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 ORIGINAL ARTICLE
Year : 2021  |  Volume : 69  |  Issue : 6  |  Page : 1645--1649

Impact of Pre-Stroke Antiplatelet Use on 3-Month Outcome After Ischemic Stroke


1 Department of Neurology, Sree Chitra Tirunal Institute for Medical Sciences and Technology, Trivandrum, Kerala, India
2 Department of Neurology, Christian Medical College and Hospital, Ludhiana, Punjab, India
3 Department of Neurology, Postgraduate Institute of Medical Education and Research, Chandigarh, India
4 Department of Neurology, All India Institutes of Medical Sciences, New Delhi, India
5 Department of Neurology, Nizam's Institute of Medical Sciences, Hyderabad, Telangana, India
6 Department of Biostatistics, Sree Chitra Tirunal Institute for Medical Sciences and Technology, Trivandrum, Kerala, India
7 Department of Neurology, Stroke Service, Massachusetts General Hospital, Boston, USA

Correspondence Address:
Dr. P N Sylaja
Comprehensive Stroke Care Program, Sree Chitra Tirunal Institute for Medical Sciences and Technology, Trivandrum - 695 011, Kerala
India
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Source of Support: None, Conflict of Interest: None


DOI: 10.4103/0028-3886.333484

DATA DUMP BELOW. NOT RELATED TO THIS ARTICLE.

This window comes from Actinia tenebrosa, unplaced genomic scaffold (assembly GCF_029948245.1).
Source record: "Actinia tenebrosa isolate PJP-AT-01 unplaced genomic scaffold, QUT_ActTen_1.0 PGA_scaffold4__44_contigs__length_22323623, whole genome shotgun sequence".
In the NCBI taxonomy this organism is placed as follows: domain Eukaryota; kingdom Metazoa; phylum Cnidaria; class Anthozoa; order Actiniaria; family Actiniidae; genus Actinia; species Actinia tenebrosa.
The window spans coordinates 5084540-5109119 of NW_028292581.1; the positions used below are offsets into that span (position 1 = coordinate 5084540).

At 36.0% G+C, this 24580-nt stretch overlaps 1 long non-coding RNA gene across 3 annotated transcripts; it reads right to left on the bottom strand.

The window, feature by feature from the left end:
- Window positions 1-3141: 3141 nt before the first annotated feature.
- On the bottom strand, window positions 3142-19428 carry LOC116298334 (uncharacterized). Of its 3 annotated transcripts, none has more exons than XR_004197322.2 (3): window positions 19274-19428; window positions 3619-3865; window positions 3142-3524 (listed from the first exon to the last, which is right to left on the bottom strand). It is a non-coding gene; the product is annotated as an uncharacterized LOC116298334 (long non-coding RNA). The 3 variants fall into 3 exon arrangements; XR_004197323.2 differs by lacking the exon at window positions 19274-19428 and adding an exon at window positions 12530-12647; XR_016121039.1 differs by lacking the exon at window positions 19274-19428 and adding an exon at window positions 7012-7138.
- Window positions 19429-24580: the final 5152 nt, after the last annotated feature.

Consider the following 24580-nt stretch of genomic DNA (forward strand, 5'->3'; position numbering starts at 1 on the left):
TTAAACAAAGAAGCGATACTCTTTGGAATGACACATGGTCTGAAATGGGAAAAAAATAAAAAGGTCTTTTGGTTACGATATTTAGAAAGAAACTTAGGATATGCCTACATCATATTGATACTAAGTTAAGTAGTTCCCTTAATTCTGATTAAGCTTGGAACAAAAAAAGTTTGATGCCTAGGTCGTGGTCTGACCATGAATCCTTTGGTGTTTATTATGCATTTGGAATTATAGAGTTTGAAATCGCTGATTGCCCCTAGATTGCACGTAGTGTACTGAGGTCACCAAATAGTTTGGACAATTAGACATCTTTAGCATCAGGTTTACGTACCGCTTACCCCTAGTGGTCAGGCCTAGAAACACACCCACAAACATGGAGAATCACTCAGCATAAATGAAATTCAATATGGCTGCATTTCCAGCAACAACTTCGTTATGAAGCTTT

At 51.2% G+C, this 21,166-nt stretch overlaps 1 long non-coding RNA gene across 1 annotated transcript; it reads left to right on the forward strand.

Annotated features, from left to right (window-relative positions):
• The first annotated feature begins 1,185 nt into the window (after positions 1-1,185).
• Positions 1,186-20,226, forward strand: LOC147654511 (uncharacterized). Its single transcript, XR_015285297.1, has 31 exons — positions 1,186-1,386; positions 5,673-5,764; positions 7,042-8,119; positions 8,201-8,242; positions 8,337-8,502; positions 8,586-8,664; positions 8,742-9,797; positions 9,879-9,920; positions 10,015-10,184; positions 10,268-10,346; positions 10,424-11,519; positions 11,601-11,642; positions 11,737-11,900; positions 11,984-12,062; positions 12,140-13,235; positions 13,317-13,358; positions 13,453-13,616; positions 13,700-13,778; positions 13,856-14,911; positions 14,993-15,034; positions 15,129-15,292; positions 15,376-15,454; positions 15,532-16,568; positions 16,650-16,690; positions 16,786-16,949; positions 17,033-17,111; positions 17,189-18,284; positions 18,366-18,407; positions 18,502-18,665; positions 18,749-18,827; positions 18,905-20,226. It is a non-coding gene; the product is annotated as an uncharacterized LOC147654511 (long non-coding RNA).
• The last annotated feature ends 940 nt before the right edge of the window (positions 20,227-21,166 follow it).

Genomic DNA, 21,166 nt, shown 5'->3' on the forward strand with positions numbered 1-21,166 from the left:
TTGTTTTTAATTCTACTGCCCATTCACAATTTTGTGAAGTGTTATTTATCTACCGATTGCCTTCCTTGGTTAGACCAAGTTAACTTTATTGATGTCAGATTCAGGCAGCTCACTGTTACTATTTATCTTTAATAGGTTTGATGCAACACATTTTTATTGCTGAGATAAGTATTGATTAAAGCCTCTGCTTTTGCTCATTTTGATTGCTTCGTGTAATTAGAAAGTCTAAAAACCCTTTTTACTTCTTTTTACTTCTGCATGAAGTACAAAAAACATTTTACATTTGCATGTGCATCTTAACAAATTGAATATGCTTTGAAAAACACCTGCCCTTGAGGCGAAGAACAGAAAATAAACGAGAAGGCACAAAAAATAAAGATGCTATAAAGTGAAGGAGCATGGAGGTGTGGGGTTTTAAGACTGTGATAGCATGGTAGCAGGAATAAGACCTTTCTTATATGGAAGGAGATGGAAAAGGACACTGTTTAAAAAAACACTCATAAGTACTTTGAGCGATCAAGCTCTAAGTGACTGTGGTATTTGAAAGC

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Background: Pre-stroke anti-platelet (PAP) therapy can potentially influence the severity and outcome after ischemic stroke. Methods: We analyzed data from the prospective multicenter Indo–US collaborative stroke project for the impact of PAP therapy. Outcome measures included the admission National Institute of Health Stroke Scale (NIHSS) score, 3-month modified Rankin scale (mRS) score, and rates of in-hospital mortality and post-ischemic intracerebral hemorrhage. Results: Among 2048 of 2066 patients (M:F = 2:1) with known pre-stroke medication status, 336 (16.3%) were on PAP therapy. As compared to the non-PAP group, the PAP group had significantly higher mean age (62.2 vs 57.4 years, P < 0.001) and significantly more men, vascular risk factors, cerebral microbleeds (12.8% vs 6.2%, P = 0.001) and intravenous thrombolysis treatment (17% vs. 10.6%, P = 0.001). Cardioembolic strokes were significantly more in the PAP group (P < 0.001), but not large artery atherosclerosis. No significant differences were observed in the median NIHSS score (9 vs. 10, P = 0.274), 3-month mRS (score 0-2,51.4% vs. 49.0%, P = 0.428), in-hospital mortality (8.6% vs. 7.8%, P = 0.592), or symptomatic post ischemic intracerebral haemorrhage (12.2% vs. 10.6%, P = 0.382). The PAP group had more stroke recurrence (6.6% vs. 2.9%, P = 0.002) which was not significant (P = 0.065) after multivariate regression analysis adjusting for age, sex and vascular risk factors. PAP therapy was not an independent predictor of initial stroke severity or stroke outcome. Conclusion: PAP therapy has no significant effect on initial stroke severity, rates of post-ischemic hemorrhage with or without thrombolysis, in-hospital mortality, stroke recurrence, and 3-month outcome after ischemic stroke.






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